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Automatically Updating TC User Libs on 2-Tier Clients

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Over at teamcenter.blog.com, Logresh brings up the topic of keeping 2-tier clients up to date. It also came up not to long ago on forums at PLM World. In particular, how do you keep your clients updated with the latest versions of your custom TC User Libs and Jar files for rich client plugins? So, I thought I’d share the solution we came up with at my workplace. I don’t claim it’s the best solution, but it has served our purposes reasonably well.

TC_DATA

For our general Users, we maintain one TC_DATA directory on a shared drive to which all of the clients point.

Customizations

Anything we need to customize on the client, such as our own DLLs, XML files, or JAR files for customizing the rich client, have a master copy on a share drive that is copied to users local machines as needed. We use xcopy to copy the master copy to the user’s machine. Xcopy’s /d switch will only copy files when the destination is missing or is older than the source. That way, the first time users log on xcopy will copy everything they need from the master copy. Every time thereafter, it will only copy files if we’ve updated the master copy or if the user deleted their local copy.

Application Data Directory

Every user on windows has their own Application Data directory which is there for applications to use. The environment variable APPDATA resolves to the current user’s application data directory, which is usually the same as %USERPROFILE%appdata. Simply put, APPDATA is a convenient place to which to copy data that doesn’t require the user to have administrative privileges on their machine. We put our own directory specifically for Teamcenter under APPDATA.

Portal.bat

We added a line to the portal.bat file we install on users’ client machines that calls a master batch file on the shared drive that executes the xcopy and makedir commands. By having it split out into a separate file we can update the file at will. It also defines the appropriate Teamcenter environment variables, such as TC_USER_LIB which is the location of our custom DLLs.

Performance

Performance is reasonably good on the LAN. The first time users log in it may take a minute to download everything, but thereafter that is skipped and doesn’t add much time to the process.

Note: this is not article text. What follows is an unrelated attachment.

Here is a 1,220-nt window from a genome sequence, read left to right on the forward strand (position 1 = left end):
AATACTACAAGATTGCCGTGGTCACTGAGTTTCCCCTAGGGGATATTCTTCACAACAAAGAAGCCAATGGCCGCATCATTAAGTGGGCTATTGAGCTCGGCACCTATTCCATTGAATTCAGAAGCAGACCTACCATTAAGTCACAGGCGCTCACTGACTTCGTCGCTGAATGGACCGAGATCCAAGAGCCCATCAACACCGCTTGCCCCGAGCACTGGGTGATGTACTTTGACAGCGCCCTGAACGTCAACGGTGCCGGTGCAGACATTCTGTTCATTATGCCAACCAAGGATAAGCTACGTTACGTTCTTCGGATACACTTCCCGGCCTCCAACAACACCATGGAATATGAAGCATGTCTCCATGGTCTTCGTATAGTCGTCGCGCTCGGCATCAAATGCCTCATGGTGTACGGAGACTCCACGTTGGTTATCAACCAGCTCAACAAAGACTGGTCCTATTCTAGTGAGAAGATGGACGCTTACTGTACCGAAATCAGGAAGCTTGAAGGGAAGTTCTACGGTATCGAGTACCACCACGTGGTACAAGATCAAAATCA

Remote users coming in over the VPN or from remote sites are a different story, the performance is pretty bad. But 2-tier isn’t recommended for anything over (if I recall correctly) 5 ms latency. Still, I don’t think having to access TC_DATA off of a shared drive helps matters any.

To be honest, we’re planning to go to all 4-tier clients at our next upgrade. Only developers, like me, will use 2-tier clients after that.

Closing

That’s it in a nutshell. If you’re trying to administer 2-tier clients I hope that you found something useful. I’d love to hear what other solutions people have come up with.

  • https://twitter.com/uk_dave David Merritt

    I have done something similar to this in the past, except I have kept up with the changes to be copied based on a datestamp and have written the script such that it will download the datestamped changes once, write a log file or registry edit for that change successfully copied, then for future changes it will ignore those already copied datestamp changes.  This way I don’t have to keep downloading all of the changed files every time and only need to download those that have changed since the last download.   Hopefully that makes sense.

    • http://plmdojo.com Scott Pigman

      Hi Dave,
      Maybe I’m missing a nuance but it seems to me that xcopy /d accomplishes the same result more simply. The files are only copied down if they’ve changed since the last login.

      From the documentation,
      xcopy /d[:mm-dd-yyyy] : Copies source files changed on or after the specified date only. If you do not include a mm-dd-yyyy value, xcopy copies all Source files that are newer than existing Destination files. This command-line option allows you to update files that have changed.

      • https://twitter.com/uk_dave David Merritt

        That would be true.  But what happens if you have a change you need to push down to the client that is not simply a file copy i.e. some registry tweak, perhaps a software update that requires an installer etc?  The method I mention accommodates this — a point I failed to mentioned :-)